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Signs and Symptoms of Nasal Polyps

Reporter: Everydayhealth

 Signs and Symptoms of Nasal Polyps

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Nasal polyps are noncancerous growths that can form when your nasal passages and sinuses get inflamed. Small polyps may not cause any symptoms, but they can cause issues as they grow and multiply inside your nose. Here, we dive into the signs and symptoms, causes, and potential complications of nasal polyps. What Are the Signs and Symptoms of Nasal Polyps? According to Johns Hopkins Medicine, common signs and symptoms of nasal polyps include: Congestion Loss of taste and smell Cough Sinus pressure Runny nose Headache Snoring Postnasal drip (the sensation of constantly needing to clear your throat) “A large part of why polyps cause these signs and symptoms simply has to do with mass effect: the polyps physically obstruct the flow of air and odors to the appropriate places in the nose,” says Alexander Schneider, MD, a board-certified otolaryngologist at Northwestern Medicine Central DuPage Hospital in Winfield, Illinois. Many of the signs and symptoms of nasal polyps are the same as other conditions that affect the nose and sinuses, including the common cold.

This can make it difficult to tell if polyps are the cause of your issues. For this reason, the Mayo Clinic recommends seeing a doctor if your symptoms last more than 10 days. An ear, nose, and throat (ENT) doctor diagnoses nasal polyps visually by peeking inside the nose with a small thin telescope (nasal endoscope), per Johns Hopkins Medicine.

If they find polyps, they may suggest various treatment options. Nasal corticosteroid (“steroid”) sprays, oral corticosteroids, and biologic medications can shrink polyps or eliminate them entirely, Dr. Schneider says. But if medications don’t work, your doctor may recommend a minimally invasive procedure to remove the polyps, according to Johns Hopkins Medicine.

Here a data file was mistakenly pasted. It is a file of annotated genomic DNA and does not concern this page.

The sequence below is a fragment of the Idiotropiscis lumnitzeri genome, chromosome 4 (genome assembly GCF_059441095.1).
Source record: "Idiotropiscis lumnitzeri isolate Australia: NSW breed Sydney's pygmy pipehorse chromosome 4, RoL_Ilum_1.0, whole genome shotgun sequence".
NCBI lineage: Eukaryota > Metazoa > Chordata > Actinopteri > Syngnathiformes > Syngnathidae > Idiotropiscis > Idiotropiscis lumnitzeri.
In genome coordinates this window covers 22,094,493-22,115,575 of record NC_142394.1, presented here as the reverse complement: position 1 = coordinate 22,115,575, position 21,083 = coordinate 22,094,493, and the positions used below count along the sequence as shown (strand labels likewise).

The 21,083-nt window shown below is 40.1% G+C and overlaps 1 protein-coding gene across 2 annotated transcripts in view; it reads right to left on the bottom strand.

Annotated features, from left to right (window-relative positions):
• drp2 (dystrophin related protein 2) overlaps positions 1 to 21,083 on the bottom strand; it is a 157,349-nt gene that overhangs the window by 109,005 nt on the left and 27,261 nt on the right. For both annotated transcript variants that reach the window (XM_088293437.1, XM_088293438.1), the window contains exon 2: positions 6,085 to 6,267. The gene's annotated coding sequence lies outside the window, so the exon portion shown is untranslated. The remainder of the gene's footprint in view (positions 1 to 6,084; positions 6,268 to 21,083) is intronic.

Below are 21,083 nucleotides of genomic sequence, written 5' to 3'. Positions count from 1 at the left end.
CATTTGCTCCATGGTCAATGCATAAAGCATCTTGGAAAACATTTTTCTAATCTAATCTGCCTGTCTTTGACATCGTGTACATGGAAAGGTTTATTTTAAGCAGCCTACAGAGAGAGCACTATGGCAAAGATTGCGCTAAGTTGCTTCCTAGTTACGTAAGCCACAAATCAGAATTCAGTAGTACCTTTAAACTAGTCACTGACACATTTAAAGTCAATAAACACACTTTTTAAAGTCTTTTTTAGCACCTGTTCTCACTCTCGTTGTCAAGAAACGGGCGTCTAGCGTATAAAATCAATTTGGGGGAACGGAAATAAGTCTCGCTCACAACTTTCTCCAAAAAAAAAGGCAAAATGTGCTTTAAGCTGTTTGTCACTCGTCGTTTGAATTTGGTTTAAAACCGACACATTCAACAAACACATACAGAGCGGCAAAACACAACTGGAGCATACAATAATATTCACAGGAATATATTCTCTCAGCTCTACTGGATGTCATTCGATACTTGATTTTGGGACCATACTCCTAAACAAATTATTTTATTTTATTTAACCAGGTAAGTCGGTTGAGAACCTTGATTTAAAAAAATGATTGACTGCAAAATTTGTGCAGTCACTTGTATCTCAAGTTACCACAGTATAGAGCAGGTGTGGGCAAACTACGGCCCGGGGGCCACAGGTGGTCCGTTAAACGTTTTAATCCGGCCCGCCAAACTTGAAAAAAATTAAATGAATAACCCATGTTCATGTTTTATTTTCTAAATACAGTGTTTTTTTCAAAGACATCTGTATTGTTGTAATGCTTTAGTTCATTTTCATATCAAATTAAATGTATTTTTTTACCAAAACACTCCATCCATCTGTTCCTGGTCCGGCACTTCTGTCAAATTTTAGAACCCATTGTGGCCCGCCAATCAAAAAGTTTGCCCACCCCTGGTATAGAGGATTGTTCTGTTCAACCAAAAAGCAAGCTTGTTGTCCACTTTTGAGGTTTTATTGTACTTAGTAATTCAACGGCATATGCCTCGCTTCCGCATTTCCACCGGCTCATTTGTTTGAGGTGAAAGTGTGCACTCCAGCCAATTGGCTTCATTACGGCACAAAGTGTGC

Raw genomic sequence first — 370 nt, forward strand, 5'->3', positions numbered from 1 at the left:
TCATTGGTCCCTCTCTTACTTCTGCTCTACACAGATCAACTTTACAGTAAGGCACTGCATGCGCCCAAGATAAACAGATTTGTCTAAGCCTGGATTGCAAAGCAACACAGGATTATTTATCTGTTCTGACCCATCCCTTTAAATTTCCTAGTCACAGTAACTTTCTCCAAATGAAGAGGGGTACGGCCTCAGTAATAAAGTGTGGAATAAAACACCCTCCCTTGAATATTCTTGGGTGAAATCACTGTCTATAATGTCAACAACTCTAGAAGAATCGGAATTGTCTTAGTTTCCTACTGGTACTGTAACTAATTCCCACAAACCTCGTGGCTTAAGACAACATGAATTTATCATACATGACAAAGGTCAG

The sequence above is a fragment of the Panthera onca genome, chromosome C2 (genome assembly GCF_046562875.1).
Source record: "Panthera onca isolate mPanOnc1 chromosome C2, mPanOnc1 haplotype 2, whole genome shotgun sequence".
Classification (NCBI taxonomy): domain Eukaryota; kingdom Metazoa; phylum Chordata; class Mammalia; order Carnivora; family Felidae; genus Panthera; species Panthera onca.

But nasal polyps often grow back and require long-term management, Schneider says. What Causes Nasal Polyps? There’s still a lot we don’t know about what causes nasal polyps. They tend to develop in people with conditions that trigger long-term irritation and inflammation in the nasal passages or sinuses, per the Mayo Clinic.

This includes people with asthma, allergies, drug sensitivities, repeat infections, and certain disorders. For example, nasal polyps are present in up to 86 percent of people with cystic fibrosis (CF), per the American Academy of Allergy, Asthma, and Immunology (AAAAI). CF is a genetic disorder that causes breathing and digestion issues, says the Centers for Disease Control and Prevention (CDC).

People with CF have mucus that’s too thick and sticky, which blocks airways and traps germs, per the CDC. But nasal polyps are perhaps most often associated with chronic rhinosinusitis (CRS). This long-term condition occurs when your nasal passages and sinuses become inflamed and infected due to trapped fluid, per Northwestern Medicine.